- Emergency Order 2-KS-1-09-23 restricts the duration of fishing periods in the personal use set gillnet fishery at the mouth of the Kasilof River. The hours open to fishing in the personal use set gillnet fishery shall be reduced from 6:00 a.m. until 11:00 p.m., to 1:00 p.m. until 7:00 p.m. Thursday, June 15 through Sunday, June 18 and 4:00 p.m. until 10:00 p.m. Monday, June 19 through Saturday, June 24, 2023.
Cook Inlet Salt Waters
- Emergency Order 2-KS-7-15-23 prohibits sport fishing for king salmon (including catch-and-release) in the salt waters of Cook Inlet north of the latitude of Bluff Point (59° 40.00′ N. lat.) effective 12:01 a.m. Monday, May 15 through Monday, July 31. King salmon incidentally caught while fishing for other fish may not be removed from the water and must be released immediately.
- Emergency Order 2-NP-1-04-23 prohibits the retention of any species of fish in East Mackey, West Mackey and Derks lakes for the 2023 season.
- Emergency Order 2-DV-1-03-23 establishes a bag and possession limit of Arctic char/Dolly Varden in Stormy Lake of one fish, less than 16 inches in length for the 2023 season.
The second run of sockeye salmon on the Kenai River head for drainages throughout the river. One popular destination is the Russian River mainstem, Russian River Sanctuary, and confluence area by the last week of July and first week of August. Be bear aware and adhere to U.S. Forest Service forest orders regarding filleting fish, fish disposal, personal gear, and coolers.
Legal tackle in the Russian River area is an unweighted, single-hook, unbaited, artificial fly, with hook gap no larger than 3/8 inch or less. If weights are used, they must be fixed at least 18 inches ahead of the fly. Most anglers use a bucktail streamer fly, such as a Russian River Coho Fly, with enough weight at least 18 inches ahead of the fly so that the hook travels close to the bottom of the river. Oftentimes, best success is early morning or late evening, when the sun is not directly shining on the river. Sockeye salmon also tend to hug the bank, and long casts are not necessary.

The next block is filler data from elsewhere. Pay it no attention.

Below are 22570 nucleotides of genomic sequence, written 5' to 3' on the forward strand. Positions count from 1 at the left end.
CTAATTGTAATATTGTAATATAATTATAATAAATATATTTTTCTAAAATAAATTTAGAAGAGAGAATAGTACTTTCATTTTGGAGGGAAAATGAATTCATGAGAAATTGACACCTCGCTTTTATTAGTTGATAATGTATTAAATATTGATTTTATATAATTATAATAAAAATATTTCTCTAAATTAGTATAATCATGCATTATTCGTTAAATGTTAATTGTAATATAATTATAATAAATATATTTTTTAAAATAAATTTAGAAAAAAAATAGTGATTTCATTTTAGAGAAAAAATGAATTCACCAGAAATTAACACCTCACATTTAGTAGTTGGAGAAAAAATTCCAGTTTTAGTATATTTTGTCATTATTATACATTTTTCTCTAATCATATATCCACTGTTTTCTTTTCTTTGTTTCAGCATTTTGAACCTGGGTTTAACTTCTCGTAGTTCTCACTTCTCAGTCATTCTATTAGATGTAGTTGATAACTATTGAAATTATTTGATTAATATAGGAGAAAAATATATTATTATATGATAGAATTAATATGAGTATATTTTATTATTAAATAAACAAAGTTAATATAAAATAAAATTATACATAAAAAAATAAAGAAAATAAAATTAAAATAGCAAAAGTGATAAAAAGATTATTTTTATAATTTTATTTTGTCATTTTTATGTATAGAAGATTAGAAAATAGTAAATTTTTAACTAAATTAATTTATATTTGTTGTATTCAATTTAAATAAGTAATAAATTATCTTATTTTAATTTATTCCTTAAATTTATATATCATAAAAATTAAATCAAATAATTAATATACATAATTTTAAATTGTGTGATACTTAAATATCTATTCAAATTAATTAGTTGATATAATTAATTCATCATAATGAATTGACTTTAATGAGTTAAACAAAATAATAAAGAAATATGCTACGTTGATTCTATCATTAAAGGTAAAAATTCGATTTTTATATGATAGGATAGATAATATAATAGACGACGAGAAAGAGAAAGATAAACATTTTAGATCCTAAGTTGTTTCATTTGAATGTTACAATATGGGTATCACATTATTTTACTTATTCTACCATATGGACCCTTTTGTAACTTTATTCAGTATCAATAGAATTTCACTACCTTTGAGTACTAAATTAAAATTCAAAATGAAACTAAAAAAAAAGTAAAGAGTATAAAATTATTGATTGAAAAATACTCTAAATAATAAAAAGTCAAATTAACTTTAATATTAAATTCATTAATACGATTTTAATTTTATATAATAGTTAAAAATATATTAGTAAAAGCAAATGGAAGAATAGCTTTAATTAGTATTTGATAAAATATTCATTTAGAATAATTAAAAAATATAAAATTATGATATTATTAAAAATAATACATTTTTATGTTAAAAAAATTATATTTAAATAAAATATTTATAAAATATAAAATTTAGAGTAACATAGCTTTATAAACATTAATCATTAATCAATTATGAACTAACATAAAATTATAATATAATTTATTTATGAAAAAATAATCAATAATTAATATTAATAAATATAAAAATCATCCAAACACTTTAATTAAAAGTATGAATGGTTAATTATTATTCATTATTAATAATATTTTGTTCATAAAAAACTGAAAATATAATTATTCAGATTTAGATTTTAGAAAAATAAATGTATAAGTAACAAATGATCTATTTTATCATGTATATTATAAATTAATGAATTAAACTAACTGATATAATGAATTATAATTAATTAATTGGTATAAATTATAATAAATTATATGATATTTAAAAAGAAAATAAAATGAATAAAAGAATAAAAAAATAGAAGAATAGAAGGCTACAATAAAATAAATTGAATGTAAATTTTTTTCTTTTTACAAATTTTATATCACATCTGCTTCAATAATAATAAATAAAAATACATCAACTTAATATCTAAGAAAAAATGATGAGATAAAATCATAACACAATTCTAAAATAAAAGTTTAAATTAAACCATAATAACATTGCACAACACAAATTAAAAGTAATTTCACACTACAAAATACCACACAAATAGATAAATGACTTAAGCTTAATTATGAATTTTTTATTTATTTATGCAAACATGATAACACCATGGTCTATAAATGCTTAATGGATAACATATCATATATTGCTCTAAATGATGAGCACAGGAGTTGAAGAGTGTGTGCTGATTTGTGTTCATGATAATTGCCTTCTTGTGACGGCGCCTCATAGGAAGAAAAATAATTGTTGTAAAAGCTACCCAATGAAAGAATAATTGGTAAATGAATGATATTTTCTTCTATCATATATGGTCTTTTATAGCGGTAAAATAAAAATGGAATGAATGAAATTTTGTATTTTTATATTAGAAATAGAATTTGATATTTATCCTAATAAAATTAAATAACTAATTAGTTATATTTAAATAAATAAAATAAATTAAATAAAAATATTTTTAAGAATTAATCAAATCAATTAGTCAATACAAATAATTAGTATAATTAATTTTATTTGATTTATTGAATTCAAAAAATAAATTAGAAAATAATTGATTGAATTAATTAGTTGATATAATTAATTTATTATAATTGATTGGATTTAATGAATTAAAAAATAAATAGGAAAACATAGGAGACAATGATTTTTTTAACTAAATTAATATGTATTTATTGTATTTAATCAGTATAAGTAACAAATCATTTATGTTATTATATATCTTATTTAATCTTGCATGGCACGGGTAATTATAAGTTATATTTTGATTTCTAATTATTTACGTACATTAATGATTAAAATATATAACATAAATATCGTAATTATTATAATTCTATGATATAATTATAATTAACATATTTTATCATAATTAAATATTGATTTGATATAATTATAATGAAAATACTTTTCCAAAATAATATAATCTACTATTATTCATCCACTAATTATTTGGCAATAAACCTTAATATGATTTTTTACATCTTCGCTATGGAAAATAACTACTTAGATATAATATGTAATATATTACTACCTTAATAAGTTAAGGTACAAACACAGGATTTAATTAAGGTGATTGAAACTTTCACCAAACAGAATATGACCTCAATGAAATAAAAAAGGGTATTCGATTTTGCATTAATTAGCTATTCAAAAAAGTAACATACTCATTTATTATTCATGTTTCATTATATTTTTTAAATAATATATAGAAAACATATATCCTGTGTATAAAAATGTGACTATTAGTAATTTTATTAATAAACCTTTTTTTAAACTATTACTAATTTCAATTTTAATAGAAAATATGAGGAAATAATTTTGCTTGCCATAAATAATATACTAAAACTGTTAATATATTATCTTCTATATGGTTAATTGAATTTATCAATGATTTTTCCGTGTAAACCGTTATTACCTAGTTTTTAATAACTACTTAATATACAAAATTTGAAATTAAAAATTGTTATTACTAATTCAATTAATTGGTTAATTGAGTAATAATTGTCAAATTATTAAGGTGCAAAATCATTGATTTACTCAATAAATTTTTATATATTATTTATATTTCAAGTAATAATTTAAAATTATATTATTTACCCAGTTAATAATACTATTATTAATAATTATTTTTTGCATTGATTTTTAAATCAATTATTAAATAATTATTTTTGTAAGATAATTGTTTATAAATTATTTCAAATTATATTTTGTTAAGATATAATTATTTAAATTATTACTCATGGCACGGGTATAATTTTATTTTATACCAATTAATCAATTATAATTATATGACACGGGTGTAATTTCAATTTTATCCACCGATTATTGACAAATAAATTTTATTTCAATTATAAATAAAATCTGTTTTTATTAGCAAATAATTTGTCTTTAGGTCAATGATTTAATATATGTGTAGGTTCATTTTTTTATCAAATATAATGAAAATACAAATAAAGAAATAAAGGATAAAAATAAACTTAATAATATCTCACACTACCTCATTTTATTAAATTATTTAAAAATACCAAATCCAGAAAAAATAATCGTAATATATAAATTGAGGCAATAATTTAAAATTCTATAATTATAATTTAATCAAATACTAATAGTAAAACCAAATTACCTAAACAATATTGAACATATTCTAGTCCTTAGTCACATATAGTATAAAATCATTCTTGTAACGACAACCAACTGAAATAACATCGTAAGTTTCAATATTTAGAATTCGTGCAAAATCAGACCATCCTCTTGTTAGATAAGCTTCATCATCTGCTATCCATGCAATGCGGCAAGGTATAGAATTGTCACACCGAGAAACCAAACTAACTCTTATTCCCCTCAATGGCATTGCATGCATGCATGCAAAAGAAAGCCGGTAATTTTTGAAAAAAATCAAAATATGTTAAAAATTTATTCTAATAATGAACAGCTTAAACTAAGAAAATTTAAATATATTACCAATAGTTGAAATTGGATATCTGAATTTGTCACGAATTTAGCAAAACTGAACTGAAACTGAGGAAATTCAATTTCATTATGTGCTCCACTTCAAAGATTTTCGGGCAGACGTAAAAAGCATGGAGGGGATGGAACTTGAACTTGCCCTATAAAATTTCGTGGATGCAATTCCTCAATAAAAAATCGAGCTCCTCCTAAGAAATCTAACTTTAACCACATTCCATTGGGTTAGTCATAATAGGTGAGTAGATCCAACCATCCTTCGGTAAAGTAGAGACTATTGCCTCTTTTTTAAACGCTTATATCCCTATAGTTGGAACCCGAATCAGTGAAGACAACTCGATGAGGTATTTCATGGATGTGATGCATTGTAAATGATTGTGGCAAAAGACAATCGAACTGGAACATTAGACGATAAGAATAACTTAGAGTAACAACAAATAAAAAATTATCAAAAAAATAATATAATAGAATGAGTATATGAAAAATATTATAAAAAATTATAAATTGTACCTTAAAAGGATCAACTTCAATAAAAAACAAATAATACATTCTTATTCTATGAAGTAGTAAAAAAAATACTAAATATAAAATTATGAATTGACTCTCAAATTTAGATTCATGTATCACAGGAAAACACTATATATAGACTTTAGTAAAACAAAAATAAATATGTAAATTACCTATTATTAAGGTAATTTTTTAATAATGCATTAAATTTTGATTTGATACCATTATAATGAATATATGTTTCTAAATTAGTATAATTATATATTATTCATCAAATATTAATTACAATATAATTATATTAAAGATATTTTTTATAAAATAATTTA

Daily weir counts for the Russian River are posted on our website.
Residents of Alaska may participate in a “personal use” dipnet fishery that opens July 10 at the mouth of the Kenai River. A similar dipnet fishery also occurs at the mouth of the Kasilof River and opens on June 25. A Upper Cook Inlet Personal Use permit and a current sport fishing license are required to participate in these fisheries. Special regulations apply. Make sure to check the Southcentral Alaska Sport Fishing Regulations Summary booklet for information on fishing times, marker locations, fin clipping, recording harvest, and permit requirements.
Pink Salmon – Resurrection Creek
Pink salmon fishing at Resurrection Creek in Hope begins to pick up by the third week of July. This is a great fishery for children to participate in. Pink salmon are aggressive and will generally take any tackle easily. Try fishing with a Russian River Coho Fly, Pixees™, small, colorful spoons or spinners.
Rainbow Trout/Dolly Varden – Flowing Waters
Fishing success for rainbow trout and Dolly Varden in Kenai Peninsula drainages is generally good through the month of July, as rainbow trout and Dolly Varden chase spawning salmon upstream and feed on eggs. Good fly patterns to try include egg imitations and salmon flesh flies.
There are 25 lakes throughout the Northern Kenai Peninsula area that are stocked with rainbow trout, Arctic char, and landlocked Chinook or coho salmon. Fishing is usually excellent in these lakes in July. Try using small spinners, flies, or, where legal, fresh shrimp or preserved salmon roe. Publications describing these lakes are available online and at ADF&G offices in Anchorage, Soldotna, and Homer. Make sure to check the ADF&G fish stocking and the ADF&G Alaska Lakes Database (ALDAT) webpages for up-to-date lake stocking information.
All other lakes of the Kenai River drainage are open to fishing in July, including Crescent Lake and Hidden Lake. Bait may be used in all lakes except in a few areas of Kenai Lake. Check the Southcentral Alaska Sport Fishing Regulations Summary booklet carefully!